It deeply concerns us that APA uses these profits to pay staff to threaten us to remove these products of our free labor from our academic websites, where other academics can read and build on our work.
We engage in practices like voluntary reviewing for APA because we feel a commitment to producing a public good that others can use to promote scientific progress. By using these profits to restrict us from sharing our own work, you have privatized a public good and made our relationship transactional. Of course, it is entirely within your rights to do so.
If you wish to make this relationship transactional, we demand that you use the profits from our work to pay us for reviewing. If we learn that you have pressured any of the signees to remove their own APA publications from their academic website, then all signees will demand that you pay us $300 per review (unless otherwise agreed upon in writing).
In short, you have a simple choice: You continue to accept our free labor and allow us to share the products of our labor on our academic websites OR we move to a transactional relationship and you pay us for our reviewing and we use that money to pay for open access rights for our papers (or any other purpose we deem relevant).”
“Like many academics, William Cunningham, professor of psychology at the University of Toronto, shares his own articles — published and soon-to-be — on his website. And like most academics, he does so in the interest of science, not personal profit.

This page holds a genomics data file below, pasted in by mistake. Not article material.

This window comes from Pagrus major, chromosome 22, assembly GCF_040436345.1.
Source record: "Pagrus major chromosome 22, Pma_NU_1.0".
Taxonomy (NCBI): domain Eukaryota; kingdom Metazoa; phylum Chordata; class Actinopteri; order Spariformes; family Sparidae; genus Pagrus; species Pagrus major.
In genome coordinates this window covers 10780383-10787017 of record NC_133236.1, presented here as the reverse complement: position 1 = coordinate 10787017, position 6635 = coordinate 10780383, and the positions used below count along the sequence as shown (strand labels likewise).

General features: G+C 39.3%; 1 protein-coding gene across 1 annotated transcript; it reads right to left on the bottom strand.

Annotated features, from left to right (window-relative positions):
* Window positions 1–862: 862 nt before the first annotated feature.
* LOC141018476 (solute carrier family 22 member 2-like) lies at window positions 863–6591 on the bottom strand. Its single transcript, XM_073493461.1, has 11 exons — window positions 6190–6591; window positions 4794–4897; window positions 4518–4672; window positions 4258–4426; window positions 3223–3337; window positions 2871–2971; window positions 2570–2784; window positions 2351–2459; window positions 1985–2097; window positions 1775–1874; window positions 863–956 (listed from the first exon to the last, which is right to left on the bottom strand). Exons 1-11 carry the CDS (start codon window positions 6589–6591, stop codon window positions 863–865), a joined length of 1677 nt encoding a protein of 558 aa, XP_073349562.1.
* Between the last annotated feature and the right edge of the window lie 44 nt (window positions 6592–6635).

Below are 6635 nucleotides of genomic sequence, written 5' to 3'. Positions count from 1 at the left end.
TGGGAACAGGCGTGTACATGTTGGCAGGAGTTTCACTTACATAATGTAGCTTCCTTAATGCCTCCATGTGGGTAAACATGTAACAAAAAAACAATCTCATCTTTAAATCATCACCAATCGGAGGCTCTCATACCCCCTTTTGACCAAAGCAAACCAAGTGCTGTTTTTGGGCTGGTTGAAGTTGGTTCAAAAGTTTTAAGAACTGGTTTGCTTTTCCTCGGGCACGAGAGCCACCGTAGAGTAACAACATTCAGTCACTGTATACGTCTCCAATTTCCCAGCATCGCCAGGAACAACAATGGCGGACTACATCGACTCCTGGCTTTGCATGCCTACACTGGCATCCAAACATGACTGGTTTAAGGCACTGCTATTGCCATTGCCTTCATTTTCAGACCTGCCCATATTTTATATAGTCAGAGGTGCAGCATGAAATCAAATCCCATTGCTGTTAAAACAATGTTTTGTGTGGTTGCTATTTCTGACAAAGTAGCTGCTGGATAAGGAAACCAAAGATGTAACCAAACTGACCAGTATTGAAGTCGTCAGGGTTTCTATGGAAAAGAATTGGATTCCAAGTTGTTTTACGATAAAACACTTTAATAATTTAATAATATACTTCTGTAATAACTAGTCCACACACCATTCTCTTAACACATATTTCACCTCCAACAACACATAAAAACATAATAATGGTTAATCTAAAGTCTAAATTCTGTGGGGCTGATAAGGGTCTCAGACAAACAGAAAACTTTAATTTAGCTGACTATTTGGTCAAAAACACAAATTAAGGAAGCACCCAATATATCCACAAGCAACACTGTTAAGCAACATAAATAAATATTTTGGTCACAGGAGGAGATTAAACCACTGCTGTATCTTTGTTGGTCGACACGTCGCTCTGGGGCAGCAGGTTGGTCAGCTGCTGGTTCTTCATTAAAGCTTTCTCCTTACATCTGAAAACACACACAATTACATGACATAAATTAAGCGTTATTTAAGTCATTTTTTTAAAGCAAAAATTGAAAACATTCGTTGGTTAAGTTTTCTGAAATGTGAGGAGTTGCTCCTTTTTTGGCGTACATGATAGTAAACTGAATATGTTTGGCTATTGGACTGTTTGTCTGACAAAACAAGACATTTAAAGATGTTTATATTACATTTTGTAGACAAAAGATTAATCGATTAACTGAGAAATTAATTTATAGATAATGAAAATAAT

So Cunningham and hundreds of his colleagues were recently irked by a takedown notice he received from the American Psychological Association, telling him that the articles he had published through the organization and then posted on his website were in violation of copyright law. The notice triggered a chain of responses — including a warning from his website platform, WordPress, that multiple such violations put the future of his entire website at risk. And because the APA had previously issued similar takedown notices, the threat of losing his website seemed real to Cunningham.
In response, psychologists started a petition to the APA, saying that if it didn’t stop policing authors’ personal websites for the sharing of science, then it needed to pay peer reviewers $300 for each article review….”
“For the past 25 years or so, Carl Malamud’s lonely mission has been to seize on the internet’s potential for spreading information — public information that people have a right to see, hear, and read….
Indeed, Malamud has had remarkable success and true impact. If you have accessed EDGAR, the free Securities and Exchange Commission database of corporate information, you owe a debt to Malamud. Same with the database of patents, or the opinions of the US Court of Appeals. Without Malamud, the contents of the Federal Register might still cost $1,700 instead of nothing. If you have listened to a podcast, note that it was Carl Malamud who pioneered the idea of radio-like content on internet audio — in 1993. And so on. As much as any human being on the planet, this unassuming-looking proprietor of a one-man nonprofit — a bald, diminutive, bespectacled 57-year-old — has understood and exploited the net (and the power of the printed word, as well) for disseminating information for the public good….”